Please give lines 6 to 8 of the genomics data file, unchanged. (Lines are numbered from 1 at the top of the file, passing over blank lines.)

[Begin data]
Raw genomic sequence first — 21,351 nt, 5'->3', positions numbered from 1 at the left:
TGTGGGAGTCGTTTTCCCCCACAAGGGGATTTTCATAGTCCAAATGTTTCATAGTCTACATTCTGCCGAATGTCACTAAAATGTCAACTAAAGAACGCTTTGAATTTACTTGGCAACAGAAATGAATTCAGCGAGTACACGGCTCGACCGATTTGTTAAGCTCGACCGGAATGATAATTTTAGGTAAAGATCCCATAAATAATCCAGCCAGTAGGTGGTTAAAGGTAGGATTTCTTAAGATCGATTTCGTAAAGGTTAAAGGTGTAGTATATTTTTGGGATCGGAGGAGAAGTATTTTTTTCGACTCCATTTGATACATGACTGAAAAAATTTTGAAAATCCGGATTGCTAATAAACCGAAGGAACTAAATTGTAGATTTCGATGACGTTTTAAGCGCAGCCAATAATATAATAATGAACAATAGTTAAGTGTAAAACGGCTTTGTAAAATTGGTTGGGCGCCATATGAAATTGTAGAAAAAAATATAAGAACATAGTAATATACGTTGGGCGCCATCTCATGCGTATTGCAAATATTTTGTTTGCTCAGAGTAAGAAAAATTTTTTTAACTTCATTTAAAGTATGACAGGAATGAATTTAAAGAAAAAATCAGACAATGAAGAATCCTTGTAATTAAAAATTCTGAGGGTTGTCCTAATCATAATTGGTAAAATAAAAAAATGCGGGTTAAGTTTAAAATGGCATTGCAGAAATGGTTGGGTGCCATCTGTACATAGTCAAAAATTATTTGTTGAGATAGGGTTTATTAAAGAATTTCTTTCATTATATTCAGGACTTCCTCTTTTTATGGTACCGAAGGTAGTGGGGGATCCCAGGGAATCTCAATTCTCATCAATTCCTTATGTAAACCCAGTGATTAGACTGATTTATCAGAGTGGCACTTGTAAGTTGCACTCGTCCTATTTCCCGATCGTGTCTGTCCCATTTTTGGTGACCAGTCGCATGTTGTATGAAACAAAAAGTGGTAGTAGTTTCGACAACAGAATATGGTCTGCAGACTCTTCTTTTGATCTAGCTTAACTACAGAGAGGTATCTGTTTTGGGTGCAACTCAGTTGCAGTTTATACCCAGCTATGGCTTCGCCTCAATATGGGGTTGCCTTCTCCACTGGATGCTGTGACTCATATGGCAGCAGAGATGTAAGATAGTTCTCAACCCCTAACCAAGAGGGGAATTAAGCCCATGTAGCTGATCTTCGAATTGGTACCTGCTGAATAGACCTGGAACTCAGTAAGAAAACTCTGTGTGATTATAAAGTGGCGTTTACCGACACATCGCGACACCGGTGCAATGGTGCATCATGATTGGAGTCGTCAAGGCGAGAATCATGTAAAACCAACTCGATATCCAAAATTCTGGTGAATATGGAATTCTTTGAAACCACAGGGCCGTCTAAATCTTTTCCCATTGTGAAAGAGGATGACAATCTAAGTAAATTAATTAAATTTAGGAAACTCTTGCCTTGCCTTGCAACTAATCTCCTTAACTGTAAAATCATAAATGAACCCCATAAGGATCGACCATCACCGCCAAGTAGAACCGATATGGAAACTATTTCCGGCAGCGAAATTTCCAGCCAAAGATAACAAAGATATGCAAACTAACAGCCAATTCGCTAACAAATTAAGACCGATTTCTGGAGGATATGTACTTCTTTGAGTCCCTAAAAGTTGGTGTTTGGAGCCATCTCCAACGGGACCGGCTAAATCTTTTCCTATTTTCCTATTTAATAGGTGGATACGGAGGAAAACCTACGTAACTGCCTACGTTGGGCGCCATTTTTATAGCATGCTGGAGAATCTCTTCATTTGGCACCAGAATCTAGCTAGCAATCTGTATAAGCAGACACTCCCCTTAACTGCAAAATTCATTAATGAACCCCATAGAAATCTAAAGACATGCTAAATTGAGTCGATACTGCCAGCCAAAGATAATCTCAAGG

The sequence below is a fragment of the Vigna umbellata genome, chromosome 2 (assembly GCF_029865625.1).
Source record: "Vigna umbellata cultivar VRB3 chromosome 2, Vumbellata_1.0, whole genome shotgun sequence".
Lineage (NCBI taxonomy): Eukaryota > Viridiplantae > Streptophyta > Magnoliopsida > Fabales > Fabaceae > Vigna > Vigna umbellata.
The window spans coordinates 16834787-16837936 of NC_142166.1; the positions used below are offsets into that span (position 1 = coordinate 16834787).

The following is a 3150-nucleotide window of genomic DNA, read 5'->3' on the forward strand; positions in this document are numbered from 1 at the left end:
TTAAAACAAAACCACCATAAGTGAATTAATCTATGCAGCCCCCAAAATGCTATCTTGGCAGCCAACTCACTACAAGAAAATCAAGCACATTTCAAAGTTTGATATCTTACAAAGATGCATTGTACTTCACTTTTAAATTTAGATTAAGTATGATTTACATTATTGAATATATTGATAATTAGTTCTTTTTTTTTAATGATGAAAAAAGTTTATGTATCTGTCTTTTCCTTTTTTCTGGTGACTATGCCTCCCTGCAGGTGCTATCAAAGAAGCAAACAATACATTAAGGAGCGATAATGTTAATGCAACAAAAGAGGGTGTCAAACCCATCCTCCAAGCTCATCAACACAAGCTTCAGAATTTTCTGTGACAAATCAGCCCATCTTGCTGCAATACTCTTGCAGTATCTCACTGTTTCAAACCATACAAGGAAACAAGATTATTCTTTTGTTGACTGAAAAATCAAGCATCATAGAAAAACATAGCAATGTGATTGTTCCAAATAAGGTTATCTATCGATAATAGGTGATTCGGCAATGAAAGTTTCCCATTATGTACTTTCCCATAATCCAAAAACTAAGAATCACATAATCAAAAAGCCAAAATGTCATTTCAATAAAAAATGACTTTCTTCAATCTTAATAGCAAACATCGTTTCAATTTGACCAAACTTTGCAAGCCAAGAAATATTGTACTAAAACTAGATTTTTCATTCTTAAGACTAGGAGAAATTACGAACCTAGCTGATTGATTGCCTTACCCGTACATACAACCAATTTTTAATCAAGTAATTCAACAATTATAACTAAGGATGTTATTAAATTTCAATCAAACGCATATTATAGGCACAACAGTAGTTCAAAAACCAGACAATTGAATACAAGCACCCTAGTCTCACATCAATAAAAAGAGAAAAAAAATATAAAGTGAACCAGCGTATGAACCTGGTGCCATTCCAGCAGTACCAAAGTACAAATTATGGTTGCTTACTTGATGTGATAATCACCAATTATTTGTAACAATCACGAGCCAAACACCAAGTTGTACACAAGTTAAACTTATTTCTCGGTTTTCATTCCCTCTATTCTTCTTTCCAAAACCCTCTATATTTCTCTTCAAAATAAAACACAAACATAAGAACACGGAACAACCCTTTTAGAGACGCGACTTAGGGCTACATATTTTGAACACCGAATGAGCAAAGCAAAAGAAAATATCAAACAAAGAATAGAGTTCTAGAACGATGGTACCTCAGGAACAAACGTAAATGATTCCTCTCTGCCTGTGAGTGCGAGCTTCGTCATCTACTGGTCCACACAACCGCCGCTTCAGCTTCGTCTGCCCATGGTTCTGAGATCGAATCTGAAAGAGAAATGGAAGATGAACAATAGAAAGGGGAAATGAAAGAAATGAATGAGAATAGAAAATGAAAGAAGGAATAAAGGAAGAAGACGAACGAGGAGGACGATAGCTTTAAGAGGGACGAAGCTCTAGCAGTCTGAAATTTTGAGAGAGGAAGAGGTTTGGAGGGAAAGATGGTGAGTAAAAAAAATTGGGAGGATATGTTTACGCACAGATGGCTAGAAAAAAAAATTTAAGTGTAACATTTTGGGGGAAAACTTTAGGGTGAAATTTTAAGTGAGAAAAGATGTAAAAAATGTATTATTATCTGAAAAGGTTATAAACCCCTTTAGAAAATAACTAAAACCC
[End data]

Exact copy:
The window spans coordinates 16834787-16837936 of NC_142166.1; the positions used below are offsets into that span (position 1 = coordinate 16834787).

The following is a 3150-nucleotide window of genomic DNA, read 5'->3' on the forward strand; positions in this document are numbered from 1 at the left end:
TTAAAACAAAACCACCATAAGTGAATTAATCTATGCAGCCCCCAAAATGCTATCTTGGCAGCCAACTCACTACAAGAAAATCAAGCACATTTCAAAGTTTGATATCTTACAAAGATGCATTGTACTTCACTTTTAAATTTAGATTAAGTATGATTTACATTATTGAATATATTGATAATTAGTTCTTTTTTTTTAATGATGAAAAAAGTTTATGTATCTGTCTTTTCCTTTTTTCTGGTGACTATGCCTCCCTGCAGGTGCTATCAAAGAAGCAAACAATACATTAAGGAGCGATAATGTTAATGCAACAAAAGAGGGTGTCAAACCCATCCTCCAAGCTCATCAACACAAGCTTCAGAATTTTCTGTGACAAATCAGCCCATCTTGCTGCAATACTCTTGCAGTATCTCACTGTTTCAAACCATACAAGGAAACAAGATTATTCTTTTGTTGACTGAAAAATCAAGCATCATAGAAAAACATAGCAATGTGATTGTTCCAAATAAGGTTATCTATCGATAATAGGTGATTCGGCAATGAAAGTTTCCCATTATGTACTTTCCCATAATCCAAAAACTAAGAATCACATAATCAAAAAGCCAAAATGTCATTTCAATAAAAAATGACTTTCTTCAATCTTAATAGCAAACATCGTTTCAATTTGACCAAACTTTGCAAGCCAAGAAATATTGTACTAAAACTAGATTTTTCATTCTTAAGACTAGGAGAAATTACGAACCTAGCTGATTGATTGCCTTACCCGTACATACAACCAATTTTTAATCAAGTAATTCAACAATTATAACTAAGGATGTTATTAAATTTCAATCAAACGCATATTATAGGCACAACAGTAGTTCAAAAACCAGACAATTGAATACAAGCACCCTAGTCTCACATCAATAAAAAGAGAAAAAAAATATAAAGTGAACCAGCGTATGAACCTGGTGCCATTCCAGCAGTACCAAAGTACAAATTATGGTTGCTTACTTGATGTGATAATCACCAATTATTTGTAACAATCACGAGCCAAACACCAAGTTGTACACAAGTTAAACTTATTTCTCGGTTTTCATTCCCTCTATTCTTCTTTCCAAAACCCTCTATATTTCTCTTCAAAATAAAACACAAACATAAGAACACGGAACAACCCTTTTAGAGACGCGACTTAGGGCTACATATTTTGAACACCGAATGAGCAAAGCAAAAGAAAATATCAAACAAAGAATAGAGTTCTAGAACGATGGTACCTCAGGAACAAACGTAAATGATTCCTCTCTGCCTGTGAGTGCGAGCTTCGTCATCTACTGGTCCACACAACCGCCGCTTCAGCTTCGTCTGCCCATGGTTCTGAGATCGAATCTGAAAGAGAAATGGAAGATGAACAATAGAAAGGGGAAATGAAAGAAATGAATGAGAATAGAAAATGAAAGAAGGAATAAAGGAAGAAGACGAACGAGGAGGACGATAGCTTTAAGAGGGACGAAGCTCTAGCAGTCTGAAATTTTGAGAGAGGAAGAGGTTTGGAGGGAAAGATGGTGAGTAAAAAAAATTGGGAGGATATGTTTACGCACAGATGGCTAGAAAAAAAAATTTAAGTGTAACATTTTGGGGGAAAACTTTAGGGTGAAATTTTAAGTGAGAAAAGATGTAAAAAATGTATTATTATCTGAAAAGGTTATAAACCCCTTTAGAAAATAACTAAAACCC